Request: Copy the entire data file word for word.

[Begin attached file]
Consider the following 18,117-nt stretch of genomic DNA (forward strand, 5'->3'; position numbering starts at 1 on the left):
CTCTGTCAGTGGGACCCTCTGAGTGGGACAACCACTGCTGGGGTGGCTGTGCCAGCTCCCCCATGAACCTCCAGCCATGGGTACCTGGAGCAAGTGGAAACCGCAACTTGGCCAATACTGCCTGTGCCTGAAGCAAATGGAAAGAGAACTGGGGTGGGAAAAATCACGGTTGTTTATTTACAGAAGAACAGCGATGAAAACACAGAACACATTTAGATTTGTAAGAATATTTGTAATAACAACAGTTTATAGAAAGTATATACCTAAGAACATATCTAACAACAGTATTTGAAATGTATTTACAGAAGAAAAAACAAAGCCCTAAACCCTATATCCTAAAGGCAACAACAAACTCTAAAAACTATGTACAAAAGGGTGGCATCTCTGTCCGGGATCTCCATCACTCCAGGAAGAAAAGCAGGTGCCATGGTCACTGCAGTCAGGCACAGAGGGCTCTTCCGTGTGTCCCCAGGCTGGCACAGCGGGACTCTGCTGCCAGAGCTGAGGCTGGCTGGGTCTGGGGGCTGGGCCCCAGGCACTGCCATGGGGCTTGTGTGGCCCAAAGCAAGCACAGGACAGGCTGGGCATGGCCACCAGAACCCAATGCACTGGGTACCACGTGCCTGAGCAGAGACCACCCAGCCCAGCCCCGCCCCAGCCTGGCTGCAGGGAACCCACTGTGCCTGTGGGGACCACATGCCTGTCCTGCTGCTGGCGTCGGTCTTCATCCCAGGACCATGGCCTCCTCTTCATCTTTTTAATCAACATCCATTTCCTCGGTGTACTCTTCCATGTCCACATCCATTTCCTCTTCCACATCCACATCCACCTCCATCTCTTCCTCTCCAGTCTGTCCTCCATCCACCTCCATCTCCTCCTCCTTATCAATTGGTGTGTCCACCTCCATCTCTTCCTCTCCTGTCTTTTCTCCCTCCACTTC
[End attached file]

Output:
Consider the following 18,117-nt stretch of genomic DNA (forward strand, 5'->3'; position numbering starts at 1 on the left):
CTCTGTCAGTGGGACCCTCTGAGTGGGACAACCACTGCTGGGGTGGCTGTGCCAGCTCCCCCATGAACCTCCAGCCATGGGTACCTGGAGCAAGTGGAAACCGCAACTTGGCCAATACTGCCTGTGCCTGAAGCAAATGGAAAGAGAACTGGGGTGGGAAAAATCACGGTTGTTTATTTACAGAAGAACAGCGATGAAAACACAGAACACATTTAGATTTGTAAGAATATTTGTAATAACAACAGTTTATAGAAAGTATATACCTAAGAACATATCTAACAACAGTATTTGAAATGTATTTACAGAAGAAAAAACAAAGCCCTAAACCCTATATCCTAAAGGCAACAACAAACTCTAAAAACTATGTACAAAAGGGTGGCATCTCTGTCCGGGATCTCCATCACTCCAGGAAGAAAAGCAGGTGCCATGGTCACTGCAGTCAGGCACAGAGGGCTCTTCCGTGTGTCCCCAGGCTGGCACAGCGGGACTCTGCTGCCAGAGCTGAGGCTGGCTGGGTCTGGGGGCTGGGCCCCAGGCACTGCCATGGGGCTTGTGTGGCCCAAAGCAAGCACAGGACAGGCTGGGCATGGCCACCAGAACCCAATGCACTGGGTACCACGTGCCTGAGCAGAGACCACCCAGCCCAGCCCCGCCCCAGCCTGGCTGCAGGGAACCCACTGTGCCTGTGGGGACCACATGCCTGTCCTGCTGCTGGCGTCGGTCTTCATCCCAGGACCATGGCCTCCTCTTCATCTTTTTAATCAACATCCATTTCCTCGGTGTACTCTTCCATGTCCACATCCATTTCCTCTTCCACATCCACATCCACCTCCATCTCTTCCTCTCCAGTCTGTCCTCCATCCACCTCCATCTCCTCCTCCTTATCAATTGGTGTGTCCACCTCCATCTCTTCCTCTCCTGTCTTTTCTCCCTCCACTTC